Optimal Passive Damper Positioning Techniques: State-of-the-Art

Optimal Passive Damper Positioning Techniques: State-of-the-Art

Arun M. Puthanpurayil (University of Canterbury, New Zealand), Rajesh P. Dhakal (University of Canterbury, New Zealand) and Athol J. Carr (University of Canterbury, New Zealand)
DOI: 10.4018/978-1-4666-2029-2.ch004
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Abstract

A consolidated review of the current-state-of-the-art on optimal damper positioning techniques is presented in this chapter. The inherent assumptions made in previous research are discussed and substantiated with numerical studies. Earlier studies have shown that optimal distribution of dampers is sensitive to in-structure damping. In this chapter the significance of optimal distribution of dampers coupled with the necessity for the use of a more realistic in-structure damping model is qualitatively illustrated using a comparative sensitivity study. The effect of inherent assumption of linearity of the parent frame on the ‘optimality’ is also investigated. It is shown that linearity assumption imposed on the parent frame in a major seismic event may not be justified; thereby raising doubts on the scope of optimality techniques proposed in literature.
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Introduction

The effectiveness of control strategies in achieving the objectives of performance based design is well accepted in structural engineering community. The theory of structural control as a field in itself was mainly enriched by mechanical and aerospace engineering and its adoption in structural engineering is rather more recent. The introduction of control techniques in structural engineering was mainly necessitated due to the growing demand for minimizing damage during a seismic event.

The adoption of control strategies to structures presented the structural engineering community with new challenges due to the inherent uncertainties associated with the system as well as with the excitation sources. The uncertainties associated with the excitation sources result in the inherent record to record randomness at a location. As no two earthquake-induced ground motions are similar, it is uncertain if a system proven to work for a structure in one ground motion will work equally efficiently in another ground motion. The inherent system uncertainties differ with respect to the type of control strategy adopted. Before delving into the details, we briefly describe the classification and types of structural control used in practice. Structural control is mainly divided into four types (Wada et al. 2004):

  • Seismic Isolation: The art of insertion of mechanical devices between the sub-structure and super-structure which decouples the system from the damaging components of the earthquake ground motion.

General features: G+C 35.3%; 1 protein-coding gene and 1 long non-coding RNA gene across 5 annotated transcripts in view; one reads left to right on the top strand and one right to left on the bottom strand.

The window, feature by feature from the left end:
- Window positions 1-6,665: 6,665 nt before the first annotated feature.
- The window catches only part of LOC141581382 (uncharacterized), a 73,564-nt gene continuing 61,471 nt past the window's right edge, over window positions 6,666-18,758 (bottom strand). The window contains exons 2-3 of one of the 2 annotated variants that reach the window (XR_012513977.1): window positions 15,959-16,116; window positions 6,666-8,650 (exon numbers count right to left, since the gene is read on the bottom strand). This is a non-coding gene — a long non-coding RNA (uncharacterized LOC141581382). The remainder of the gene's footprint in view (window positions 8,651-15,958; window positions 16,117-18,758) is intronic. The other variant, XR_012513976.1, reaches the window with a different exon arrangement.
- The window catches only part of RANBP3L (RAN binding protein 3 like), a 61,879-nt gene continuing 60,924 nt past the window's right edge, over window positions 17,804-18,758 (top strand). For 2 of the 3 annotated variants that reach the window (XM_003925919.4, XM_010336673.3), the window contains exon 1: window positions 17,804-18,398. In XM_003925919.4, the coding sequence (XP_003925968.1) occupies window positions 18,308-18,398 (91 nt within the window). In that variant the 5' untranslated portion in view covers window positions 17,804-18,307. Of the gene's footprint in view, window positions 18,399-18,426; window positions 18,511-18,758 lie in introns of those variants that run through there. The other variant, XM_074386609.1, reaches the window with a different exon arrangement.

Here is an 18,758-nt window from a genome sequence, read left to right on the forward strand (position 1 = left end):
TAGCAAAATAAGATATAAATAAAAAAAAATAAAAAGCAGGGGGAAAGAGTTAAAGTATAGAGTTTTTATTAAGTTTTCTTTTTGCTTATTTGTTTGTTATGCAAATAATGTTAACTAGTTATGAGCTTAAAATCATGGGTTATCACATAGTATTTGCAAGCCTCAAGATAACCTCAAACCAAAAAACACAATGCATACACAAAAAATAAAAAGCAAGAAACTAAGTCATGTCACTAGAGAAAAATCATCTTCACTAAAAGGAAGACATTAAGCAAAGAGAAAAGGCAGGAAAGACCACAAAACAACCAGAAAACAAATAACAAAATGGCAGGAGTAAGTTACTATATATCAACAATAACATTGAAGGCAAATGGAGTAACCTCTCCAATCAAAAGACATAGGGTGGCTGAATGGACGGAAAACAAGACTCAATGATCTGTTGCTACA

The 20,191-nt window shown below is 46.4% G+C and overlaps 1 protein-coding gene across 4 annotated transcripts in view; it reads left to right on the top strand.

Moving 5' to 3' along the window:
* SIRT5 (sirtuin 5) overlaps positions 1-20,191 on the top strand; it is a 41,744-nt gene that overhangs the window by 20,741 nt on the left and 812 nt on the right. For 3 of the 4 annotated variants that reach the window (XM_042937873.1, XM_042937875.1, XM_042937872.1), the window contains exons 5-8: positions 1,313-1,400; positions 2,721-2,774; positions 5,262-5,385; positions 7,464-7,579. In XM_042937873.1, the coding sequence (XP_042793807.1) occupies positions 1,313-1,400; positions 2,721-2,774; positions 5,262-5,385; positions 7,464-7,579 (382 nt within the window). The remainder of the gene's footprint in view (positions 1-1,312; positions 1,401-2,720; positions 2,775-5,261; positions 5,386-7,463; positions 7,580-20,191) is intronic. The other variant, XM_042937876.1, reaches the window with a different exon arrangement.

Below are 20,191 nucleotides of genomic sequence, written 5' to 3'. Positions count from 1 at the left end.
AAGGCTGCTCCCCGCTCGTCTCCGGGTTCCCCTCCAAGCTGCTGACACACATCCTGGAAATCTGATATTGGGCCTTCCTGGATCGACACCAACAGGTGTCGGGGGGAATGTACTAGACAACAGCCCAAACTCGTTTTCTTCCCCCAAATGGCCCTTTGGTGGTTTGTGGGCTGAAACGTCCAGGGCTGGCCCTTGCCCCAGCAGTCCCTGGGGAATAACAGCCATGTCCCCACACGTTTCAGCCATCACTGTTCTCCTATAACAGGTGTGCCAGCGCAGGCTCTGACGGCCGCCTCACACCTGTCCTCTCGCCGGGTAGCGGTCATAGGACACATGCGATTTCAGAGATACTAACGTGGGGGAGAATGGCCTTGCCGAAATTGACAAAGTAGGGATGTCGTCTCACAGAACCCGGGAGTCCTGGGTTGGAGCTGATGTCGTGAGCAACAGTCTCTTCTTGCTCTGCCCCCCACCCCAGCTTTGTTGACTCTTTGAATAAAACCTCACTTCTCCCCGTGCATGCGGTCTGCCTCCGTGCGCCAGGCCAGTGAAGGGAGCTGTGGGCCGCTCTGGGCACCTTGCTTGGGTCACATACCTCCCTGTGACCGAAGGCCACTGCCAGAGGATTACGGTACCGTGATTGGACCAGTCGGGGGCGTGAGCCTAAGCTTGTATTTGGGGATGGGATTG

• Passive Control: Mechanical devices distributed through the structure to provide “added damping” to the system to reduce the response to controllable limits.

  • Active Control: Includes computer controlled actuators which provide seismic resistance by imposing forces on the structure to counter-balance the ground motion induced forces.

  • Semi-Active Control / Hybrid Control: A combination of active and passive control which includes a combination of dampers and isolators.

The main focus of this chapter is on the passive control techniques. In line with this focus, the issues discussed herein would be limited to those associated with passive control. In deciding a passive control strategy, say for a building, two questions need to be answered: (1) What type of device is the most efficient? and (2) How should they be positioned in different floors and distributed across the height of the building? In the process, two system uncertainties associated with passive control have to be dealt with (Takewaki 2009):

  • Local amplification of responses in the elements where a control device is attached

  • The interaction between the structure and dampers distributed throughout the structure.

The first uncertainty needs to be addressed mainly in the structural design process, whereas the second needs to be addressed in the optimal positioning strategies (Takewaki 2009). Focusing on the second system uncertainty, the main purpose of this chapter is to present a consolidated review of the existing state-of-the-art on optimal positioning of dampers. Some inherent assumptions made in deciding the optimal positioning techniques in previous studies are critically scrutinized based on simplified numerical studies to assess their validity in the real world scenario. The authors have selected the most representative works known to them, and it is acknowledged that some important and stimulating works may have been unknown to the authors and unintentionally omitted.

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